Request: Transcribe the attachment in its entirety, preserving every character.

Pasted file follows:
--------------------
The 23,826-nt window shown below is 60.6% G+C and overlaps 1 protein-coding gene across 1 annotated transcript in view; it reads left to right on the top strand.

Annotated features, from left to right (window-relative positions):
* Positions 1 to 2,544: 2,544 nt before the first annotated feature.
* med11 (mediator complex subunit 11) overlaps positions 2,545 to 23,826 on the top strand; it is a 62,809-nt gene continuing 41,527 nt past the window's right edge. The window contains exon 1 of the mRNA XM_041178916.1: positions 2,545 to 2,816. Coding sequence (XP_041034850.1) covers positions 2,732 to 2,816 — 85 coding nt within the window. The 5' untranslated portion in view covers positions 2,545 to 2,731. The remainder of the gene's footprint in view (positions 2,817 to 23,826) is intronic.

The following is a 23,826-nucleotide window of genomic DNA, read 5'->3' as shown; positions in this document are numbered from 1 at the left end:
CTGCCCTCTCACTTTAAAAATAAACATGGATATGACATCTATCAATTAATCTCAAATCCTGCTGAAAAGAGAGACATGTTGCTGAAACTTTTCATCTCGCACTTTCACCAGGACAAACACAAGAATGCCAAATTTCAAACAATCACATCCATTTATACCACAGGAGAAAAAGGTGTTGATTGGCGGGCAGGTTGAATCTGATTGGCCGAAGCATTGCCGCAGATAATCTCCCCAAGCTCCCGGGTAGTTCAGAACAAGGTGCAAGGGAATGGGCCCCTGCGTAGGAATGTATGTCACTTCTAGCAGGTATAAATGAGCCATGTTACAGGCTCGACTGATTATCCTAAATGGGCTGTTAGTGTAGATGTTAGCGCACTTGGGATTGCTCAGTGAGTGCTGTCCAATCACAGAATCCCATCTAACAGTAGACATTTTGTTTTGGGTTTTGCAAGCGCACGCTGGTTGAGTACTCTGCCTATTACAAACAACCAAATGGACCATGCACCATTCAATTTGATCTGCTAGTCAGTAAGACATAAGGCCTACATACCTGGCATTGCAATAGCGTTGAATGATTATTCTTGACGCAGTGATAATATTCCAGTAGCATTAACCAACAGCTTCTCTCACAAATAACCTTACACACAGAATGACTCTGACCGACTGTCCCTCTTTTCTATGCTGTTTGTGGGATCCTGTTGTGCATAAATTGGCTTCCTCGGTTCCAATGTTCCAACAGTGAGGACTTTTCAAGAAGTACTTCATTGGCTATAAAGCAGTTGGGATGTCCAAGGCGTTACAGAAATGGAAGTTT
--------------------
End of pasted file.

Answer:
The 23,826-nt window shown below is 60.6% G+C and overlaps 1 protein-coding gene across 1 annotated transcript in view; it reads left to right on the top strand.

Annotated features, from left to right (window-relative positions):
* Positions 1 to 2,544: 2,544 nt before the first annotated feature.
* med11 (mediator complex subunit 11) overlaps positions 2,545 to 23,826 on the top strand; it is a 62,809-nt gene continuing 41,527 nt past the window's right edge. The window contains exon 1 of the mRNA XM_041178916.1: positions 2,545 to 2,816. Coding sequence (XP_041034850.1) covers positions 2,732 to 2,816 — 85 coding nt within the window. The 5' untranslated portion in view covers positions 2,545 to 2,731. The remainder of the gene's footprint in view (positions 2,817 to 23,826) is intronic.

The following is a 23,826-nucleotide window of genomic DNA, read 5'->3' as shown; positions in this document are numbered from 1 at the left end:
CTGCCCTCTCACTTTAAAAATAAACATGGATATGACATCTATCAATTAATCTCAAATCCTGCTGAAAAGAGAGACATGTTGCTGAAACTTTTCATCTCGCACTTTCACCAGGACAAACACAAGAATGCCAAATTTCAAACAATCACATCCATTTATACCACAGGAGAAAAAGGTGTTGATTGGCGGGCAGGTTGAATCTGATTGGCCGAAGCATTGCCGCAGATAATCTCCCCAAGCTCCCGGGTAGTTCAGAACAAGGTGCAAGGGAATGGGCCCCTGCGTAGGAATGTATGTCACTTCTAGCAGGTATAAATGAGCCATGTTACAGGCTCGACTGATTATCCTAAATGGGCTGTTAGTGTAGATGTTAGCGCACTTGGGATTGCTCAGTGAGTGCTGTCCAATCACAGAATCCCATCTAACAGTAGACATTTTGTTTTGGGTTTTGCAAGCGCACGCTGGTTGAGTACTCTGCCTATTACAAACAACCAAATGGACCATGCACCATTCAATTTGATCTGCTAGTCAGTAAGACATAAGGCCTACATACCTGGCATTGCAATAGCGTTGAATGATTATTCTTGACGCAGTGATAATATTCCAGTAGCATTAACCAACAGCTTCTCTCACAAATAACCTTACACACAGAATGACTCTGACCGACTGTCCCTCTTTTCTATGCTGTTTGTGGGATCCTGTTGTGCATAAATTGGCTTCCTCGGTTCCAATGTTCCAACAGTGAGGACTTTTCAAGAAGTACTTCATTGGCTATAAAGCAGTTGGGATGTCCAAGGCGTTACAGAAATGGAAGTTT